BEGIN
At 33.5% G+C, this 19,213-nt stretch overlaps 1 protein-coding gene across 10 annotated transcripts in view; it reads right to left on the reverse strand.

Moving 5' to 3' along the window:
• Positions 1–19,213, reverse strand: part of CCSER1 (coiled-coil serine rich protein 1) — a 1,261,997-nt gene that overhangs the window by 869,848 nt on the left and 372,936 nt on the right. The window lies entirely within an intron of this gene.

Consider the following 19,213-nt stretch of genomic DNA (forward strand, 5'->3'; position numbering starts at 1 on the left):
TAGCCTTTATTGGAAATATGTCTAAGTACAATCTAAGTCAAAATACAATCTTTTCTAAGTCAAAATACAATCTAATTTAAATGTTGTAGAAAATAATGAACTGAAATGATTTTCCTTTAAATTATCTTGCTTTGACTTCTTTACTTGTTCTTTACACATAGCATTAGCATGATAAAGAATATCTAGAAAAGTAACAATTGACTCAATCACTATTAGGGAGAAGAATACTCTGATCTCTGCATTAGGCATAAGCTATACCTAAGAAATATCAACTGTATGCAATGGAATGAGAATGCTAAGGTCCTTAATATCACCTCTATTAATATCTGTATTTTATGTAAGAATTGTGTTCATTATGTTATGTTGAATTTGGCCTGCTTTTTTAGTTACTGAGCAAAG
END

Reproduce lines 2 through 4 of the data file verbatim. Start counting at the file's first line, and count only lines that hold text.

Moving 5' to 3' along the window:
• Positions 1–19,213, reverse strand: part of CCSER1 (coiled-coil serine rich protein 1) — a 1,261,997-nt gene that overhangs the window by 869,848 nt on the left and 372,936 nt on the right. The window lies entirely within an intron of this gene.

Consider the following 19,213-nt stretch of genomic DNA (forward strand, 5'->3'; position numbering starts at 1 on the left):